Google faces fresh attacks from search engine rivals over its 'profit-sapping' Android choice screen in Europe

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sundar pichai Google CEO Sundar Pichai

  • Google faces fresh criticism from search engine rivals after announcing the results of its latest Android ‘choice screen’ auction in Europe. 
  • Following a $5 billion from the EU, Android users in Europe can decide which search engine they want to use primarily up front via a “choice screen.”
  • Google’s search engine remains the default on Android phones for most non-EU users.
  • But following choice screen results for the first quarter of 2021, German search rival Ecosia hit out at the tech giant’s ‘profit-sapping’ practices and called on officials to ramp up its investigations. 
  • Visit Business Insider’s homepage for more stories.

Google is facing fresh criticism from smaller search engine rivals after announcing the results of its latest Android “choice screen” auction in Europe, in which competitors bid for space on Android devices.

Unlike anywhere else, new Android phone owners in Europe can decide which search engine they want to use primarily up front through a dedicated choice screen.

The development came after the EU slapped Google with a $5 billion fine for anti-competitive behavior in 2018, saying it had abused its dominant Android mobile operating system to cement the popularity of Google apps and services.

Google holds quarterly auctions for competing search app providers, such as Microsoft’s Bing and privacy-focused DuckDuckGo. Each provider must state the price they’d be willing to pay each time they are selected by a user, with Google choosing the highest bidders that meet or exceed its minimum threshold.

A maximum of four different search engines, including Google, are offered via the choice screen and different EU markets will see different search engine options.

But after announcing the winners for the first quarter of 2021, German rival Ecosia blasted the tech giant’s “profit-sapping” practices, and called on the EU to ramp up antitrust proceedings.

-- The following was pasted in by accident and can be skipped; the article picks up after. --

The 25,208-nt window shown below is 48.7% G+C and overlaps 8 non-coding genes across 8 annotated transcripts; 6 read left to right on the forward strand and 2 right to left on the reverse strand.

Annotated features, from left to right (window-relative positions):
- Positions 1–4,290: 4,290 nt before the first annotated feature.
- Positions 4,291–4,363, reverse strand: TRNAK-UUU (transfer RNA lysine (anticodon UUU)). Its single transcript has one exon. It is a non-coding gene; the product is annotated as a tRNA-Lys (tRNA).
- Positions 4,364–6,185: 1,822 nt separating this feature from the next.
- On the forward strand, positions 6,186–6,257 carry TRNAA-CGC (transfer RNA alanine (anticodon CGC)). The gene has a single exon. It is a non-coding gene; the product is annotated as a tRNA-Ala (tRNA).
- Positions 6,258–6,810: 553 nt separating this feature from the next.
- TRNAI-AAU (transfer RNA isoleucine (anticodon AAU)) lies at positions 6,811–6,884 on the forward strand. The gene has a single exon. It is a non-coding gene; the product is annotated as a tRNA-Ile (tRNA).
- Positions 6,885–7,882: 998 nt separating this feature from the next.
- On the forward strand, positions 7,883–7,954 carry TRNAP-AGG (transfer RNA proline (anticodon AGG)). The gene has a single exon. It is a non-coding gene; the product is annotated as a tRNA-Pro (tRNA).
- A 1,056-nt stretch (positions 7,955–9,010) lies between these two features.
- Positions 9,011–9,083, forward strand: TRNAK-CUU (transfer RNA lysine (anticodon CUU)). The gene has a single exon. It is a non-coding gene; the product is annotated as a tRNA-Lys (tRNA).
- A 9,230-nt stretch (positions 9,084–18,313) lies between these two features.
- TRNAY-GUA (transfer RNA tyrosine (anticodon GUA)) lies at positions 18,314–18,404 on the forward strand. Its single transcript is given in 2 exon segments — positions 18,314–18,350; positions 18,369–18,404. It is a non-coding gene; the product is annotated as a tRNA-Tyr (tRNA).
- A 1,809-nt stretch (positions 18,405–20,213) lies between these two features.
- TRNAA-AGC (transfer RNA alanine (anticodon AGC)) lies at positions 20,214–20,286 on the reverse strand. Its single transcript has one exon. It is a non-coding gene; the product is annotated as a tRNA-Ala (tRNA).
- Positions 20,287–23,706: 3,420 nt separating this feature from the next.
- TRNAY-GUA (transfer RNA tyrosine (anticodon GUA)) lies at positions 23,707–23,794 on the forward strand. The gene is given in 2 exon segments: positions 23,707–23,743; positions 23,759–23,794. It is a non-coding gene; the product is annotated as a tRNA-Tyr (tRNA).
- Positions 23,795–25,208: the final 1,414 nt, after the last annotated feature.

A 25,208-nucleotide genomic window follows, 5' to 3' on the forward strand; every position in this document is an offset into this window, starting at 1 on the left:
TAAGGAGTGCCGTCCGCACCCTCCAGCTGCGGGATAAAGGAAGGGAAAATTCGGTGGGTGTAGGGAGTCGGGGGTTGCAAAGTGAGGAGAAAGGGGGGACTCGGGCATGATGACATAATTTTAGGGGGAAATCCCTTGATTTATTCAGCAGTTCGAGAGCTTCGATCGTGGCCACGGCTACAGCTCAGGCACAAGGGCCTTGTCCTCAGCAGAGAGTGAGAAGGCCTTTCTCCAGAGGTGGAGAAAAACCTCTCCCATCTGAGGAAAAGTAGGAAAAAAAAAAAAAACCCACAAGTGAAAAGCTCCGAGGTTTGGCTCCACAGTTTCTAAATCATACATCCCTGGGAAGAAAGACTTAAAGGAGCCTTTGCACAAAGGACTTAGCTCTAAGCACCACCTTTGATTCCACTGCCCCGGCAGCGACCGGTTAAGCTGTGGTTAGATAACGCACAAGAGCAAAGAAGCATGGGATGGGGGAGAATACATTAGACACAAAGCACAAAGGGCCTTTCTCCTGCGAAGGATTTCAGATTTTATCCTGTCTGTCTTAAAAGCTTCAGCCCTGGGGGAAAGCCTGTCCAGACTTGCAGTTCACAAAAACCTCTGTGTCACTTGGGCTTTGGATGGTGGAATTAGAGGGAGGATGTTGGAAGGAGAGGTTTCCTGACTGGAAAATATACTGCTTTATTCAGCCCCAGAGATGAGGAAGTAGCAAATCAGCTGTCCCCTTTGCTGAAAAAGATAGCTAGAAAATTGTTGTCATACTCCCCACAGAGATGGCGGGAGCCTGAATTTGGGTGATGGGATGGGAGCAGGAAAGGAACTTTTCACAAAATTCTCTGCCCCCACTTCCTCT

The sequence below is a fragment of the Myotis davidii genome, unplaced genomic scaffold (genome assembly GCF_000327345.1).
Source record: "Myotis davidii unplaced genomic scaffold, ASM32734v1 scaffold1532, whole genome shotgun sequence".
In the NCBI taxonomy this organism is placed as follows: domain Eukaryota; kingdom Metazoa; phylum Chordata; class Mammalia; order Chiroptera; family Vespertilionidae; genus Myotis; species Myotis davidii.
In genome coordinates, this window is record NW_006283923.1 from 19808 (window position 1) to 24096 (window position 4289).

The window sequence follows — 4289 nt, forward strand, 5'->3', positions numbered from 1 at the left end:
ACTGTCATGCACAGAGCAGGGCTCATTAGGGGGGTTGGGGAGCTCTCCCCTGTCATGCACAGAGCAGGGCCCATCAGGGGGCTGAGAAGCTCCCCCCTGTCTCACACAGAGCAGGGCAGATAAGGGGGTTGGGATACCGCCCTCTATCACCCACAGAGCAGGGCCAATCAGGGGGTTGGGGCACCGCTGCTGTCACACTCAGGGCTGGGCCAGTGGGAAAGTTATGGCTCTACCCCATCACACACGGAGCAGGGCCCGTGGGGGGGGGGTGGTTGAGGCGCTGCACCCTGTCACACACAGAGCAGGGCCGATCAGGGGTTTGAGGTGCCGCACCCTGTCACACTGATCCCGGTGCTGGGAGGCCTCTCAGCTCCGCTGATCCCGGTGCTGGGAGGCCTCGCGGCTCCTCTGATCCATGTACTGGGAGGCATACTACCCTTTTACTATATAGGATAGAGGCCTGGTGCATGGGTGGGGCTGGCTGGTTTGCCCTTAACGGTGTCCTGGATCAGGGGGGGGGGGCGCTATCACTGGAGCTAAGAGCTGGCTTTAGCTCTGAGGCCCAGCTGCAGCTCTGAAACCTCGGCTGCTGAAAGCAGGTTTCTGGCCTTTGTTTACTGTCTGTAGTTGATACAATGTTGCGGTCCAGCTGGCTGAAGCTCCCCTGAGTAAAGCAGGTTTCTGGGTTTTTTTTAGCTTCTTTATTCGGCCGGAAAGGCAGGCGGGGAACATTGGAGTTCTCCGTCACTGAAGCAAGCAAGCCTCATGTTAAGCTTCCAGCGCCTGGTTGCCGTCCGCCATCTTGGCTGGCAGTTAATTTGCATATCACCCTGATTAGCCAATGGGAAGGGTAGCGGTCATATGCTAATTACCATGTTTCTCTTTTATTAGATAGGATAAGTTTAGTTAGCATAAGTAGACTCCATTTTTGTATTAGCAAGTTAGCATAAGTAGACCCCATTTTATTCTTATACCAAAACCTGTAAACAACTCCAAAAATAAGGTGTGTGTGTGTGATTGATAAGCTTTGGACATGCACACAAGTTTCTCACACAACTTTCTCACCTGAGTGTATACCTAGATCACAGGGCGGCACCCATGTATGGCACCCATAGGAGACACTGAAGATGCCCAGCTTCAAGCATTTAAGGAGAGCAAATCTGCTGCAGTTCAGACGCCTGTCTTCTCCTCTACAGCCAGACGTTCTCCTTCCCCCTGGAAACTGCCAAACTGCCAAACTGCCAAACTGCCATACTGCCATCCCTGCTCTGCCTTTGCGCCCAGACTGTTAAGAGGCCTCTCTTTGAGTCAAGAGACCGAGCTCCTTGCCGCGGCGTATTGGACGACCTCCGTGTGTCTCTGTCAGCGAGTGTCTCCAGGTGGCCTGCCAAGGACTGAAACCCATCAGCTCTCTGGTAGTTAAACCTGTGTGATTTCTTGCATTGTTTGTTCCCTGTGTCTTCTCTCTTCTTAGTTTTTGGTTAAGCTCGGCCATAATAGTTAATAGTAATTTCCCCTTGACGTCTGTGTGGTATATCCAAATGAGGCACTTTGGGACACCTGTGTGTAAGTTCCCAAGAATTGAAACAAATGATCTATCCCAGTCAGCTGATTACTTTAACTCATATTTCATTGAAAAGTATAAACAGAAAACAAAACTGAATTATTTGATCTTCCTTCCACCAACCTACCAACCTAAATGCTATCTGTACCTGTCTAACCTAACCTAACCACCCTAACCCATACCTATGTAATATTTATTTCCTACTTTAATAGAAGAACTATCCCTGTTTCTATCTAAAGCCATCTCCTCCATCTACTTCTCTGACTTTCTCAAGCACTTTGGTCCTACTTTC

Ecosia’s search engine is powered by Microsoft Bing, and the firm donates 80% of its search ad revenue to tree-planting projects.

Speaking to Business Insider, Sophie Dembinski, Ecosia’s head of UK public policy, said it was “abundantly clear” that Google’s auctions were pricing out smaller competitors from key markets in Europe.

“The process, engineered by Google, not only discourages smaller search alternatives from participating. Slots tend to be allocated to for-profit enterprises with significant financial backing,” she said.

“Our mission is to fight climate change, not to get caught up in profit-sapping auctions where revenues are taken away from vital tree-planting projects and given to Google instead.”

Ecosia recently joined US rival DuckDuckGo, French firms Lilo and Qwant, and the Czech search engine Seznam in signing a joint letter to the EU, demanding officials launch a fresh antitrust investigation into the search engine giant. 

Dembinski added: “The EU has now engaged positively to our open-letter and we’re looking forward to future constructive discussions.”

Google has shot back against previous accusations of anti-competitiveness, claiming to offer “unprecedented choice” for users deciding which applications they install, use and set as default on their devices. 

“The goal for the choice screen is to give all search providers equal opportunity to bid – not to give certain rivals special treatment,” a spokesperson said. 

Business Insider approached Google for further comment. 

Bastion Balance Seoul, Korea.